Old Saint Basil's Cathedral in MoscowJohnson's Russia List title and scenes of Saint Petersburg
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The Guardian (UK)
December 13, 2001
Revelry in Russia
Andrea Osbourne celebrated Christmas in Moscow, and got raided by the police during lunch
Andrea Osbourne

I have always disliked Christmas ­ trudging around the packed rainy London streets is not easy at the best of times, but it becomes particularly loathsome during the festive season. The tinny ring of electronic renditions of Hark the Herald Angels Sing and the ubiquitous So Here It Is Merry Christmas - bah humbug. But this year would be different - I was living in Moscow to study Russian.

A group of us expats planned a Christmas Day meal and celebrations. Lots of snow added to the festive feeling. Some of our number had been planning weeks ahead, and on the day produced not only a turkey with stuffing, but a jar of Roses and boxes of crackers complete with hats. Table groaning with goodies, we sat down to eat. But, no sooner had we pulled the first cracker, than came a knock at the door. And another one. And another one. Each one louder than the last.

Who could that be? All the invited guests were here ­ and you just don't knock on doors in Russia without making a prior arrangement. Santa?

My friend went to the door. We could hear men's voices. It was the police, and they wanted to come in. Now in Russia you can be arrested for not to carrying identification at all times - even in your own home. If you are unfortunate enough to have dark hair and eyes (obviously Georgian or worse ­ Chechen) then the demand for "documenti" quickly becomes part of your daily life.

OK, let them in we said, until a small cough from the other side of the table confirmed otherwise. Unfortunately, Jill had forgotten to bring her passport. Ohmigod ­ what should we do. Now it may have been a bit too much Christmas spirit, but with her likely arrest looming, we figured hiding her in the wardrobe in the next room was the only option. By the raised voices coming from the front door, it was obvious our friend couldn't stall the police any longer and they were intent on coming in.

We bundled her into the wardrobe and shut the door. In they came - three Russian policemen in full Russian winter dress of fur and padded camouflage. It wasn't just their dress and burly size which was intimidating, but the fact they were all armed with Kalashnikov automatic rifles, and handguns. Now out on the street, this doesn't seem so threatening (trust me, you just get used to it), but in a tiny flat, the three large men carrying guns across their chests seemed to fill the whole room.

"Documenti!" growled one.

A loud "miaow" came in response. Oh no, we had shut the cat in the bedroom and, sensing something wasnąt quite right in the wardrobe, she started to miaow loudly. We scurried to produce our passports, keeping an eye on the three policemen as they scanned the room looking to see where the offending noise was coming from. They flicked through our documents with disappointment ­ our residents permits were all in order.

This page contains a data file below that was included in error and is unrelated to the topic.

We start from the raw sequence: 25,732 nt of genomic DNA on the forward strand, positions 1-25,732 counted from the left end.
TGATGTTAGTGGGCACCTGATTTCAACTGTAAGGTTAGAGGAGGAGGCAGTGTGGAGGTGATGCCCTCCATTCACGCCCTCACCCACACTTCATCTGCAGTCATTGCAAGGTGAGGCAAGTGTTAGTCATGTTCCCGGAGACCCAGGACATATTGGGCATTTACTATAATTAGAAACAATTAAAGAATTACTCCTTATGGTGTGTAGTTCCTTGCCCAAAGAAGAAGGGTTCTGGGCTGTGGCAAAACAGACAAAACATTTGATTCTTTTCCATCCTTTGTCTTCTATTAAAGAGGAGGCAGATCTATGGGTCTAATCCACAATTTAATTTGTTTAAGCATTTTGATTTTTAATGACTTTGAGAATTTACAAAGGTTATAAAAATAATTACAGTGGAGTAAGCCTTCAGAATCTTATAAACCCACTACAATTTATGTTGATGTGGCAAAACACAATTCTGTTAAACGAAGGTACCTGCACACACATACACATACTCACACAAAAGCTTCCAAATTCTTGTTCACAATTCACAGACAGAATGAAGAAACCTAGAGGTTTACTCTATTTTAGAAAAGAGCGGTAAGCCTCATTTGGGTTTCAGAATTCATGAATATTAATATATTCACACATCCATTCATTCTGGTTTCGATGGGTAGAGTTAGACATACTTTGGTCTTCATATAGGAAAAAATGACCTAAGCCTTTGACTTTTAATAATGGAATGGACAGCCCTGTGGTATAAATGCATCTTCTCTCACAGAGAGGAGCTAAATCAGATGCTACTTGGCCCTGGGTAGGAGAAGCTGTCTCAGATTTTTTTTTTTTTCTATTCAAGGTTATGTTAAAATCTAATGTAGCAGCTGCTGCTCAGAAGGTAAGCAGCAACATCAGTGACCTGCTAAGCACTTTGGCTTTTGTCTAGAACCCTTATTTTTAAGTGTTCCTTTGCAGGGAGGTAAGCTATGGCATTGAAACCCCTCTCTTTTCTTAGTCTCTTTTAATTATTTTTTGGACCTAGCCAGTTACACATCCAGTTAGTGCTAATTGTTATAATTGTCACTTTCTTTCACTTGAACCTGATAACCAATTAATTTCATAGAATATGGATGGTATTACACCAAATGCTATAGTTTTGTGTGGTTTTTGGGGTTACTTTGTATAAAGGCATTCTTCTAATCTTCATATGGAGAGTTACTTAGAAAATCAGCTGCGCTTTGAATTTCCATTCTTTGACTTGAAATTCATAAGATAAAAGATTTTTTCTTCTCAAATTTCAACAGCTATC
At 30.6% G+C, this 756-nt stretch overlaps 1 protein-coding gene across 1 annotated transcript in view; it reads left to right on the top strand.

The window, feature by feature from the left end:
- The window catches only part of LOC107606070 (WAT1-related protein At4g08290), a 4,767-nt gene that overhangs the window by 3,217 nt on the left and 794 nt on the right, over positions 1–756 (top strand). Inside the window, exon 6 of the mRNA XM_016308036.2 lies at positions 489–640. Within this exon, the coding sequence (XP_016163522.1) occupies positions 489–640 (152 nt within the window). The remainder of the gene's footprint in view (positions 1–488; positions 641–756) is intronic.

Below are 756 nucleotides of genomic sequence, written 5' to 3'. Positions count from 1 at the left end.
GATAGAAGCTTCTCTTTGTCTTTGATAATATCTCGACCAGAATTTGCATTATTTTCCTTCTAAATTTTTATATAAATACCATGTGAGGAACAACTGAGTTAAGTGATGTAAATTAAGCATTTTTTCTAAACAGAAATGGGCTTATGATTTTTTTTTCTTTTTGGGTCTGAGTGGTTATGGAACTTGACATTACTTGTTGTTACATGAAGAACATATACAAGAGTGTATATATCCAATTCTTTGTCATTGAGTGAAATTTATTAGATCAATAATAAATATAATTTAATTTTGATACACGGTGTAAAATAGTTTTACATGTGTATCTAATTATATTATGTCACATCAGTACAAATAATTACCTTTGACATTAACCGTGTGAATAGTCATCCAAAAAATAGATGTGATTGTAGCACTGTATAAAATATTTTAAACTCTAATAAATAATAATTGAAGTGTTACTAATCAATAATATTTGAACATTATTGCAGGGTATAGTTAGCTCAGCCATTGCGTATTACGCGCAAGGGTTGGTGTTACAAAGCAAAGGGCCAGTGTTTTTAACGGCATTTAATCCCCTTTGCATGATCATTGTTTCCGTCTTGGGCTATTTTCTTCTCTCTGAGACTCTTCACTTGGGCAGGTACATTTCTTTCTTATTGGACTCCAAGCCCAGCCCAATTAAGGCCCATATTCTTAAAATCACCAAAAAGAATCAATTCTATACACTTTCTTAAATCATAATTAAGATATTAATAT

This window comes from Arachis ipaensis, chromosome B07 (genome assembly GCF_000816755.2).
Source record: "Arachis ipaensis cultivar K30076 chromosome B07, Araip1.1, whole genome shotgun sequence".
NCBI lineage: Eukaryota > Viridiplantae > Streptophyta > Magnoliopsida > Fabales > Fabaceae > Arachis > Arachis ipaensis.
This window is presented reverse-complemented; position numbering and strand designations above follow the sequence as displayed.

"So, who owns this flat?", their leader demanded. "I rent it," replied my friend.

Their faces brightened. "You must pay the tax," said one of them. Ah, here we go. I should mention here that Russian police regularly try and extract "taxes" from Westerners.

Fortunately, our Russian was good enough to argue back. "No, we rent the flat ­ we don't pay the tax."

"Yes, you have to pay the tax," they insisted.

I picked up the phone and loudly asked in Russian for the number of the British Embassy, but the police didnąt budge. They were obviously not going to leave without their money. We needed to get rid of them before they decided to investigate the miaowing which was continuing unabated from the other room.

With inspiration founded on pure panic, my friend piped up: "No, we don't pay the tax ­ our landlady said she would pay the tax ­ let me find her address for you." Brilliant.

She quickly scribbled the address down on a piece of paper, and the police, sensing they weren't going to get any money from us, made do with a chance to extract some cash elsewhere. But one thing puzzled us. Why had they chosen this flat which just happened to be full of "foreigners"?

Under Soviet rule, every block of flats had a caretaker, whose job was to report the goings on of the entire block to the KGB. So the old babushka in the flat below, doing her Soviet duty, had phoned the police to report that there were "foreigners" in her block, and the police had seized the opportunity to making some extra cash. Unfortunately for them, they left empty-handed. We let our friend out of the wardrobe, who was OK if a little shaken, and sat down to finish our meal.

And the old woman downstairs? Well, after dinner we took up the rugs, put the CD player on the floor, turned up the volume as far as it would go, and danced for hours. So Here It Is, Merry Christmas.

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